Implant supported crowns and bridges

Implant Supported Crowns & Bridges

Why is it needed?

When someone has one or more missing teeth, there are alternatives to conventional bridges, partials or complete dentures. One of these alternatives is to get dental implants. Although more costly than traditional options, dental implants offer many advantages: they function very much like natural teeth, thereby offering better comfort when speaking, chewing, and biting, and they help keep surrounding natural teeth properly positioned.

What does it consist of?

An implant supported crown seeks to reproduce the actual constitution of a natural tooth. In order to do so, a titanium root is screwed directly into the jawbone and functions very much like a natural root, thereby allowing an artificial tooth (the actual crown) to be cemented onto it. When more than one successive teeth are missing, it is possible to make an implant supported bridge, but contrary to a non-metal bridge, an implant supported bridge does not involve the filing down of the teeth adjacent to the ones that have to be replaced. In short, implant supported crowns and bridges basically mimic natural teeth both in terms of appearance and function, without having to proceed to the alteration of remaining natural teeth.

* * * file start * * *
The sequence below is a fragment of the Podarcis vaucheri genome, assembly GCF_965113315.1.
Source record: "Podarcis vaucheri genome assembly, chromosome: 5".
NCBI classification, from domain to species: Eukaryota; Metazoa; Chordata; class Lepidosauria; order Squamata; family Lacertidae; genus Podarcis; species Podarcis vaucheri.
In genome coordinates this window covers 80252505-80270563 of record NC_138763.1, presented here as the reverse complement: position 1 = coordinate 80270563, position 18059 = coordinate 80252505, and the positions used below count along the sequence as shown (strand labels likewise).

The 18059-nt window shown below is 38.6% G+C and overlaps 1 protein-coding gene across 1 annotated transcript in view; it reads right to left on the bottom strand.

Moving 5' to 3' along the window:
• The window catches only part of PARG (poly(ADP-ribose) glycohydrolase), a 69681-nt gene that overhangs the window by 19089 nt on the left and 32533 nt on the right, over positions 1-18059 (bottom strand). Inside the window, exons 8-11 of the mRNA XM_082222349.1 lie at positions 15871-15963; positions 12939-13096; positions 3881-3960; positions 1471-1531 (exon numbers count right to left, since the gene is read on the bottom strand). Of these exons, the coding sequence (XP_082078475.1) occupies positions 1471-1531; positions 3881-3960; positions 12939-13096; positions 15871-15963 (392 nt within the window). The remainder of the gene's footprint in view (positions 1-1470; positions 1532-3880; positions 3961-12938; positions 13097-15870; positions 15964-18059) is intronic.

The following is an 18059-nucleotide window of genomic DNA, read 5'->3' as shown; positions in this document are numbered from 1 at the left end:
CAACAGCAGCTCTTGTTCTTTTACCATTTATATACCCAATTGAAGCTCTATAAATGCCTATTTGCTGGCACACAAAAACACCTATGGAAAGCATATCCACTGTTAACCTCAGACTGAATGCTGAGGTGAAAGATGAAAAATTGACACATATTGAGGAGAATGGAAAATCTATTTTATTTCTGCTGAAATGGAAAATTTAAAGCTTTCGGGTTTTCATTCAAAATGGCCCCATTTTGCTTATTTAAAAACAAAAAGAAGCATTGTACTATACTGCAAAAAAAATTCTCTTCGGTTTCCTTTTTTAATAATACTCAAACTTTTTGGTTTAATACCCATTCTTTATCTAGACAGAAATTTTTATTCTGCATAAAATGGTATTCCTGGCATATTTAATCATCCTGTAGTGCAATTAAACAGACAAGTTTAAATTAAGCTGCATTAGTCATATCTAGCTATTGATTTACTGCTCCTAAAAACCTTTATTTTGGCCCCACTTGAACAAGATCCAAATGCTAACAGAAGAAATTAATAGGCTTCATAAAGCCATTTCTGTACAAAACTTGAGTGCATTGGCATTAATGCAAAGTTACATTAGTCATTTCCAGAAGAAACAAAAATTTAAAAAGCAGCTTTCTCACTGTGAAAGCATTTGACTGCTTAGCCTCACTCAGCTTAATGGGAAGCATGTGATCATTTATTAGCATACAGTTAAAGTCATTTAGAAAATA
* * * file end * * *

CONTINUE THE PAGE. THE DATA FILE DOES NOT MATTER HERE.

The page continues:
How is it carried out?

Implant supported crowns and bridges constitute demanding surgical procedures that call for a lot of planning with a few appointments spread out over several weeks. Digital imagery needs to be taken to plan the fabrication of the crown or bridge and to plan the introduction of the implant itself which has to be screwed into the jawbone. The patient who is getting the implant is given a local anaesthetic and the surgery can involve the collaboration of specialists other than the dentist himself depending on the degree of surgical complexity. After the implant is screwed, an abutment has to be attached to it; this abutment is a post that links the implant to the new artificial tooth. Individualized planning is essential because dental and mouth constitutions differ greatly from one patient to another.

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